Bin Laden’s death has sparked action on several projects related to the former Al-Qaeda leader. Deadline has already reported that Sony Pictures is close to a deal to distribute a project from The Hurt Locker director Kathryn Bigelow and writer Mark Boal about the raid that killed bin Laden, and also that Universal is prepping a Navy SEAL movie from Peter Berg, an adaptation of Marcus Luttrell’s Afghanistan War memoir Lone Survivor.
EXCLUSIVE: Fresh from steering Battleship, Peter Berg and Universal Pictures are moving right into a January start date on Lone Survivor, an adaptation of the book by Marcus Luttrell. The film tells the harrowing story of how he and his Navy SEAL team members fought to stay alive after being ambushed in Afghanistan in 2005 by Taliban forces during a covert mission in the Hindu Kush mountain region, where the team went to kill a terrorist leader. Berg has asked his Battleship star Taylor Kitsch to play one of four SEAL team members who fight for their lives. After meeting actors for the past two weeks, Berg will set the rest of the quartet soon.
While movies involving sand and the Middle East have been assiduously avoided by Hollywood after several movies didn’t find audiences, the killing of Osama bin Laden by Navy SEALs has set in motion several films about these operatives and their dangerous missions. Disney trademarked the term SEAL Team Six, and one of the most talked about titles at Cannes has been the drama that The Hurt Locker team of director Kathryn Bigelow and writer Mark Boal will shoot in the fall about that SEAL Team’s long tactical campaign that culminated with the death of bin Laden. There was rumor that Universal might be one of the suitors, but the studio clearly has its own Navy SEAL movie.
Tina Fey returned as host of Saturday Night Live tonight and brought back her trademark impersonation of Sarah Palin in a Republican 2012 Undeclared Candidates Debate skit. (Fox News, where Palin works as a contributor, carried the first GOP presidential candidates debate this past week.) “It’s just so great to be back on Fox News, a network that both pays me and shows me the questions ahead of time,” Fey’s Palin said. “I just hope tonight that the lamestream media won’t twist my words by repeating them verbatim.” And another zinger: “I want to acknowledge that this week we finally vanquished one of the world’s great villains – and I for one am thrilled to say good riddance to Katie Couric.” Is it just me, or does Fey, former SNL head writer, always elevate the writing on the show when she hosts? Also returning for the skit was alum Darrell Hammond, dusting off his spot-on Donald Trump impersonation:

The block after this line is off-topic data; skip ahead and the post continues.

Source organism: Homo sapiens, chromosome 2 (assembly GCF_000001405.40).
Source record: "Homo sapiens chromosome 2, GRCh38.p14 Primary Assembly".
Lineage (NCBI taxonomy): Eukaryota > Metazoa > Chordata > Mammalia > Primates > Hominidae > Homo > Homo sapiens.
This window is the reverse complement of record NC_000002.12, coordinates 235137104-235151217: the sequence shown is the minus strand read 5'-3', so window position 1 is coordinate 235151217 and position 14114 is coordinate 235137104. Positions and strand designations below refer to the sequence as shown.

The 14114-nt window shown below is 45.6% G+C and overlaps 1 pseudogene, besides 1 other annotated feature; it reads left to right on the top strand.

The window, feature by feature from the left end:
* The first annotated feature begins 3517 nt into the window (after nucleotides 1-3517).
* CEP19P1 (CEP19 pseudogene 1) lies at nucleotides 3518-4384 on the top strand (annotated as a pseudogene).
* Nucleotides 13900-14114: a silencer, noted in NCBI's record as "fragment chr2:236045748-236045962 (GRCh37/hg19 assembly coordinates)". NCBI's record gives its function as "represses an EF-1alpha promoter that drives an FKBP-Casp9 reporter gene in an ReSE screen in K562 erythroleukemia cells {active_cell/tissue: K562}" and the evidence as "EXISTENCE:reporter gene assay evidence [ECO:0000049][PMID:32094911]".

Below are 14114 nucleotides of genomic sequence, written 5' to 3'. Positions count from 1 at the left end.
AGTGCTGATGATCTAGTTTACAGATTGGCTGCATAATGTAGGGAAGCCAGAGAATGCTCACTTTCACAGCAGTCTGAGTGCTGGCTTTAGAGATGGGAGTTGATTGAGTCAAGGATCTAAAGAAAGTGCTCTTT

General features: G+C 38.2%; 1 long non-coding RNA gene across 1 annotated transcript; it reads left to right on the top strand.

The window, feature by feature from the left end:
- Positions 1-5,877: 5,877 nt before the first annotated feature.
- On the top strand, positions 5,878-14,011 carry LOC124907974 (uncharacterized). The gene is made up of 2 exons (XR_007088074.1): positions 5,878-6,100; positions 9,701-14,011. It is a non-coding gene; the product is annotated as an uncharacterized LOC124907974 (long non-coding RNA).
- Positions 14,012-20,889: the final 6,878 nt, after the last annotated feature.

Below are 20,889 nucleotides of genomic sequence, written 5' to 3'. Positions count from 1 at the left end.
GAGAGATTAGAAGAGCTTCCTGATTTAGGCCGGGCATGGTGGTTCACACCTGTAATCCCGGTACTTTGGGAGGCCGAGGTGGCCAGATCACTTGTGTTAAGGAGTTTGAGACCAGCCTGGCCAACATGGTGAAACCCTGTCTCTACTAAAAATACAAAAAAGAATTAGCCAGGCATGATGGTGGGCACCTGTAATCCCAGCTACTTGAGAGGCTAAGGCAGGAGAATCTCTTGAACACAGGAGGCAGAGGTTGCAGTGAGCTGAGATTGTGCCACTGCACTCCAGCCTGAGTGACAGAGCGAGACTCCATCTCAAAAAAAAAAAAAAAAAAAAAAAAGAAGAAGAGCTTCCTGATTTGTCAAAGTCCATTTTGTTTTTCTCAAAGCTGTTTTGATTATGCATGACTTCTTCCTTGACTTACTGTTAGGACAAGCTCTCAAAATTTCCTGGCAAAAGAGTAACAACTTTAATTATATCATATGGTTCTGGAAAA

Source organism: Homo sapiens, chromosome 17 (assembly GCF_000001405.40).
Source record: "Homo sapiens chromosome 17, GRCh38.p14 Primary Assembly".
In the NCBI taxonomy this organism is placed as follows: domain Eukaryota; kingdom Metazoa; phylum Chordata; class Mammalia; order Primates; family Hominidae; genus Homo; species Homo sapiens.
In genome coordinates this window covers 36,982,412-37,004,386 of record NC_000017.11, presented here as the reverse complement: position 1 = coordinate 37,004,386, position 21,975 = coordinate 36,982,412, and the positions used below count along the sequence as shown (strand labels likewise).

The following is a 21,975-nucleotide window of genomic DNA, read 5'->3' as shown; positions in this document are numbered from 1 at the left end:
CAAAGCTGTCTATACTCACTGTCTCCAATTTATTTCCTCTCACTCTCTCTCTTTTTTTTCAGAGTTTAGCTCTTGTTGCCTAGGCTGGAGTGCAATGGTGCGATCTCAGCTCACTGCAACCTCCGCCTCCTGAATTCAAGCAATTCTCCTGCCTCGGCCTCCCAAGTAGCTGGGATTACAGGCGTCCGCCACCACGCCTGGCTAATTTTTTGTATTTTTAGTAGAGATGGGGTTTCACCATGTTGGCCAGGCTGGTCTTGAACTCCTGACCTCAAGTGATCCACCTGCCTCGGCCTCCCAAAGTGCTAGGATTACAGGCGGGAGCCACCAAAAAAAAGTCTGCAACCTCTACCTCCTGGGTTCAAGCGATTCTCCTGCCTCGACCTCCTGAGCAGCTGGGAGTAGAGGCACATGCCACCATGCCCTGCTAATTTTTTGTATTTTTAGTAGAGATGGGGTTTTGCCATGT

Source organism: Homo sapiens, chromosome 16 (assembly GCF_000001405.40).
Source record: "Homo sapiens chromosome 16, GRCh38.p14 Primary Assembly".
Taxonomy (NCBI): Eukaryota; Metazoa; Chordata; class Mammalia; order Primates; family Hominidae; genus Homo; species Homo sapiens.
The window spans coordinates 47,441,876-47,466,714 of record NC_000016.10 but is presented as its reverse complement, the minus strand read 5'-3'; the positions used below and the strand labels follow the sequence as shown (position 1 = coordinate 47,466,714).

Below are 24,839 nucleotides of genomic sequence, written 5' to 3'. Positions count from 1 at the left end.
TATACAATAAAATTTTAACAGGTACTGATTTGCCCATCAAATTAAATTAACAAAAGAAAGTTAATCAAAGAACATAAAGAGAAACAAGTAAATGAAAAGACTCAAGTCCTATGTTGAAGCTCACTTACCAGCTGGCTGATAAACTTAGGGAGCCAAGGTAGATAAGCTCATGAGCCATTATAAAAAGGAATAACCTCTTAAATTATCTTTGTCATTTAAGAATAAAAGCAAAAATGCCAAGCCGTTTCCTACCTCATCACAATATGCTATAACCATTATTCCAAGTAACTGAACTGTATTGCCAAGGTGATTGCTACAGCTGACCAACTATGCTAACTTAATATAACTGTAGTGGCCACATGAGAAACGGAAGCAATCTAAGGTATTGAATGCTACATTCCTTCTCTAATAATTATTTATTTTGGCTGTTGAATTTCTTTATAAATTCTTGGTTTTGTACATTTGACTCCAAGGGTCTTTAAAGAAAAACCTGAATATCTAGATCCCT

As for Osama bin Laden, he was everywhere, including an ”Under the Sea” tableau interrupted when bin Laden’s body is dropped into the sea. Fred Armisen read a last will as bin Laden. But Seth Meyers got off the most memorable line of the night during Weekend Update: ”Barack Obama will go down in history as the first black person ever to have to prove that he killed someone”:
Meanwhile, the mash-up of Andy Samberg’s rap group with Michael Bolton in Pirates of the Caribbean and other movies rocked:
Several eagle-eyed viewers today alerted us to a muted line on last night’s episode of the midseason ABC comedy Happy Endings. Just like Monday’s Chuck, which included a reference to the decade-long hunt for Osama bin Laden a day after his surprising killing, Happy Endings too had a bin Laden-related joke that was rendered outdated by his death. The joke was left in, but producers tried to mitigate the timing problem by muting the audio on the punchline. In the scene, Dave (Zachary Knighton) and his ex Alex (Elisha Cuthbert) talk about trying to trap a mouse on the loose. “It’s been like, four days, I can’t believe you haven’t caught this mouse yet,” Alex said. Replied Dave, “I know, he’s like my bin Laden. Jessica bin Laden, this super hot Arab girl I went to college with,” followed by a pause. What was the original line that was supposed to go there? “The one that got away.”
I know it’s fashionable in some political circles to slam Hollywood at every opportunity. But al-Qaida expert Lawrence Wright says America owes a debt of gratitude to screenwriters who helped the CIA imagine Osama Bin Laden scenarios after the 9/11 terrorist attacks. That’s right — screenwriters. Fresh Air‘s Terry Gross interviewed Wright because of his 2006 Pulitzer Prize-winning book The Looming Tower: Al-Qaida and the Road to 9/11, his one-man play turned 2010 HBO film My Trip To Al-Qaida. But Wright also wrote the 1998 movie The Siege, directed by Ed Zwick, about a secret U.S. abduction of a suspected terrorist and how it leads to a wave of terrorist attacks in New York. Though a box office failure, Wright has claimed it was “the most-rented movie in America after 9/11.” It also drew the attention of the CIA, relevant this week because of the pundit debate over whether the U.S. should have taken Bin Laden dead or alive: